Over the next couple of months, StyleBlueprint will highlight a few strategies on reconnecting with yourself, your family … your life. Today’s inspiration comes directly from Amy Grant, who shares with us some strategies for discovering, or rediscovering, your inner creative voice. We hope this series of articles inspires you!
“There is no agony like bearing an untold story inside of you.”
Over the years, I’ve met many people who have taken on the challenge of finding the artistic, creative, unique individual inside themselves and have come into their own through listening to that inner creative voice, allowing it to rise and giving it life. It’s not easy to tap into who we are, but it’s certainly worth it.
I have two dear friends, Tricia Rose Burt and Leslie Satcher, who have taken on the challenge through the art of speaking, writing and storytelling. Tricia is a noteworthy poet and storyteller and Leslie is a hit songwriter. Today, both women share parts of their story and how they came into their own through self-discovery. My hope is that you will be inspired by them and take the risk to discover your own creativity.
Leslie, how do you go about writing a song?
I am constantly asked about the creative process, particularly, my process. I start with the inspiration of a sign or a piece of overheard conversation or simply daydreaming. In saying that, I believe we are all observers on some level and that is directly tied to our creative nature. When we “give in” to our childlike side, we get out of our own way. That’s when God can whisper wonderful things to us! I also have an amazing group of family and friends who play many of the characters in my songs. Sometimes, I simply tell their story. I start with the first line and follow my heart.
Tricia, what did you have to let go of to get to where you are today?
I wouldn’t say that I let go of a comfortable place, because I was miserable—I let go of a known place. I knew what was expected of me and what my life was supposed to look like, but I was supremely unhappy. Even so, I was holding on for dear life because I didn’t know I had options. Change really frightened me. At first, all I could see was losses. Once I started to see the gains, letting go of that life was easier than you might think. People often tell me how brave I was to quit a lucrative consulting career and follow an artistic path, and I always tell them bravery had nothing to do with it. For me, it was survival. Sure, I was safe in my known life, but that safety was choking me. Turned out the safest thing for me to do was take a risk. I’m pretty sure if my life had turned out like I thought it was supposed to, I’d be a raging alcoholic in Tampa, FL. God has a much better imagination than I do.
Tricia, what have you learned through the creative process?
The one thing I’ve learned in the past 20 years is that it’s a lot harder to NOT make art than to make it. As Maya Angelou said, “There is no agony like bearing an untold story inside of you.” Everyone has a story. Everyone wants to express themselves. The trouble is, creativity is messy. It’s not black and white. There’s a lot of gray. Plus, our society tends to focus on product, not the process of art making. They want to see the finished result—the perfect painting, the completed novel—not all the sketches and drafts it took you to get there. But great stories—and great art—come from a place of vulnerability. You have to be willing to take risks, to make mistakes, to be a beginner, to learn new things and maybe not be the smartest person in the room for a while. Not everyone’s up for that, but the rewards are huge. My own personal mantra is “There is no time to be timid.” I’m thinking of printing T-shirts and bumper stickers–I’m not kidding.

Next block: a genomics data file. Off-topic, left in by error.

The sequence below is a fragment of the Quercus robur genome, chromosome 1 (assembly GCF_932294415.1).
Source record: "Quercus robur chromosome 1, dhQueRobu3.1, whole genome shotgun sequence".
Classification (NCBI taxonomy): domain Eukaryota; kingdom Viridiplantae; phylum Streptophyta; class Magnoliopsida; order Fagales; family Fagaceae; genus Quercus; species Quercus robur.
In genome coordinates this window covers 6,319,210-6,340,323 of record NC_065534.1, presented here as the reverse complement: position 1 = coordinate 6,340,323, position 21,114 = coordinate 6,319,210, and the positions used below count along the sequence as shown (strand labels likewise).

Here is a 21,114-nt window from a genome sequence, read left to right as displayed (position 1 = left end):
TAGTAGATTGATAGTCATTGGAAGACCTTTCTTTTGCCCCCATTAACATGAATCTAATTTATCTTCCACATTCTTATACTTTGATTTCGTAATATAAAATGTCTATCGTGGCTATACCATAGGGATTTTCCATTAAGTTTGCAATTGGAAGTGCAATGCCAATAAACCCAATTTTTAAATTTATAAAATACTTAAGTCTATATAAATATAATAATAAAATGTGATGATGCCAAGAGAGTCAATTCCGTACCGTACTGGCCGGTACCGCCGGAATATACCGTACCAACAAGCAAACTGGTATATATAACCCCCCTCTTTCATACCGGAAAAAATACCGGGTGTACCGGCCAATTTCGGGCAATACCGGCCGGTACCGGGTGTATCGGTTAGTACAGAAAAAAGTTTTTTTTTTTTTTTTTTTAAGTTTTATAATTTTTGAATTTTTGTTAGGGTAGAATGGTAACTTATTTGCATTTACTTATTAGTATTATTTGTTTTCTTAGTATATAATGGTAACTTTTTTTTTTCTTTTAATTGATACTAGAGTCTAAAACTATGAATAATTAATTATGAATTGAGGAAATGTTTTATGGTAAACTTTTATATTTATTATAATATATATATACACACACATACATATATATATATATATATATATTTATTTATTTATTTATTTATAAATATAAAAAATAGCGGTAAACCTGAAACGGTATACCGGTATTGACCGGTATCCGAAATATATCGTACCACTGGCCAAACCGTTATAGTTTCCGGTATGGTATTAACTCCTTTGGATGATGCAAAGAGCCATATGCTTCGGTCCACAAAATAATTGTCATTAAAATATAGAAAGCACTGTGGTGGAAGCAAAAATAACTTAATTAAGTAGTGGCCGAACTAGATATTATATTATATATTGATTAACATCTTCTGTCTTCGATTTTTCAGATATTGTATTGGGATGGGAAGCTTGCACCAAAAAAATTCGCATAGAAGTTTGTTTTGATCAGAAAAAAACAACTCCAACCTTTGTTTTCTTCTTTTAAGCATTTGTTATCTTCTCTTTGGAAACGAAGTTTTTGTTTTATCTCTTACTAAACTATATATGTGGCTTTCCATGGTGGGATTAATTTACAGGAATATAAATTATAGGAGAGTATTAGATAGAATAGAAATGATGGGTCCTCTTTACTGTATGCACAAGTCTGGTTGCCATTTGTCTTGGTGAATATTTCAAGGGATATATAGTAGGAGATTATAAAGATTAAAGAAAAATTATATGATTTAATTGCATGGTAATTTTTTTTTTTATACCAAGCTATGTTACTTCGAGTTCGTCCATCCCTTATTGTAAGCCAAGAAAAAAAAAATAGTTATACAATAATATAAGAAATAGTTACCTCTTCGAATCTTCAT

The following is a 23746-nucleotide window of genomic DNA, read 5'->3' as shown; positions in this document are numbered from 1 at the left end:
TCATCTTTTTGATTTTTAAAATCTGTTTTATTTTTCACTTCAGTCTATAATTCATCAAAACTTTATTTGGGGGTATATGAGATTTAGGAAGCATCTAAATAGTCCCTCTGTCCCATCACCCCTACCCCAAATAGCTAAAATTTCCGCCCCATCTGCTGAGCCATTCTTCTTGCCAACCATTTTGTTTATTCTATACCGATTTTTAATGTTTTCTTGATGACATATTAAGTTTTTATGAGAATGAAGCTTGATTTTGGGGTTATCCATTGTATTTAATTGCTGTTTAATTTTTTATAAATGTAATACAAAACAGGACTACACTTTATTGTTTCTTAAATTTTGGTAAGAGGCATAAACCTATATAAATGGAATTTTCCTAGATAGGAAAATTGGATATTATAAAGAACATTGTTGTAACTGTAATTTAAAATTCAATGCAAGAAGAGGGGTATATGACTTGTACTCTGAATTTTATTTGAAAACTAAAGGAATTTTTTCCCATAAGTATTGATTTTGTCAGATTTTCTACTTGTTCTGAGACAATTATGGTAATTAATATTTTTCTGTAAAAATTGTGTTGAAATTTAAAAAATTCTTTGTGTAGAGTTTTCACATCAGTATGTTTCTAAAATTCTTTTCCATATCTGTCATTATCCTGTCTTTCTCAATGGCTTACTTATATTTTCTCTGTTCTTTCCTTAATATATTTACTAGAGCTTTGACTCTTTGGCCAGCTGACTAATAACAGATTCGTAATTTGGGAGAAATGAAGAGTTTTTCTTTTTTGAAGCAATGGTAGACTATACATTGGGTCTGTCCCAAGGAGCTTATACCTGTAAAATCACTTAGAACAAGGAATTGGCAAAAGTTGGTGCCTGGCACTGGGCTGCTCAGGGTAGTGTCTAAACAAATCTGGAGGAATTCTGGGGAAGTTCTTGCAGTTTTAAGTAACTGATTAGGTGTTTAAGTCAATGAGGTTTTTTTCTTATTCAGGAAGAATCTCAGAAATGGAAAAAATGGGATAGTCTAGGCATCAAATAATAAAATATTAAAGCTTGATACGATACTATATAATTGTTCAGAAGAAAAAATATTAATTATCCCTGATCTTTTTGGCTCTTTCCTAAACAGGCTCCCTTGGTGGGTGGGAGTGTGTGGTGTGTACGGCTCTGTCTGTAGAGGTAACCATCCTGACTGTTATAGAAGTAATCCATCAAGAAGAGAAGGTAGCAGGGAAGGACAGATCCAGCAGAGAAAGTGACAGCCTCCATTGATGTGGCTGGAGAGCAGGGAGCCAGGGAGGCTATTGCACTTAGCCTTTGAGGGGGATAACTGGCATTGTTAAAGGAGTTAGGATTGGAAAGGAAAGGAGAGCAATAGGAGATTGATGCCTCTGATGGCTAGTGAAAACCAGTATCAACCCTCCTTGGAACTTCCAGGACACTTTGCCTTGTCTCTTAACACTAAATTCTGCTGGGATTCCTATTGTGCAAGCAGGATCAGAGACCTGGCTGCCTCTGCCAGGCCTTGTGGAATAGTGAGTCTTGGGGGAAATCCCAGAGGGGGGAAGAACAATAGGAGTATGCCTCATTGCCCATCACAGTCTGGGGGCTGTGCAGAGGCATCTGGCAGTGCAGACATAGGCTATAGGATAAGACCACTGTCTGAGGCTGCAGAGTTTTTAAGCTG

Leslie, where do you go or what do you do to step into your creative space?
I like to find a private space to write songs or paint. Sometimes, it’s the sunroom at my home. Sometimes, it’s an office on Music Row in downtown Nashville. I like being off to myself because it keeps me focused on the task at hand. I believe having a comfortable, beautiful, private space helps to facilitate the creative process. When we are away from our normal routine, we free up our minds. We relax. Great things can happen! I love seeing people take the risk of attempting something extraordinary and succeeding! Anyone can write a song; they just don’t know it until they try.
Tricia, how do you tap into that voice inside of you?
The voice inside me resides in the quiet. I have to get really quiet and listen. If I’m lucky, I get pretty clear marching orders, which I ignore at my peril. My challenge is to get out of my head—to stop analyzing my work before I’ve even made anything. Analyzing and creating are two very different processes. So I have an entire routine I go through to get myself in the right place to start writing, and part of that routine is creating an orderly, nurturing space.
Tricia, how do you think being with others helps the creative process?
As a writer and a solo performer, I create alone quite a bit, so I get excited when able to collaborate. I especially love working with others to find their creative side, as that relationship transforms all parties. Every story I’ve ever told is about transformation. It’s a theme I’m extremely passionate about, particularly for women. When together, we all can plant some seeds about what might be possible.
Thank you Amy, Tricia and Leslie!
When we heard this trio is getting together to have a creative weekend at The Ritz-Carlton Reynolds on Lake Oconee, GA, in October, purposefully to help individuals unlock their inner, creative voice, we knew we needed to share a bit of that inspiration with our readers. It does not matter how old you are, what your degree is in or what your job is: you have creativity living inside of you.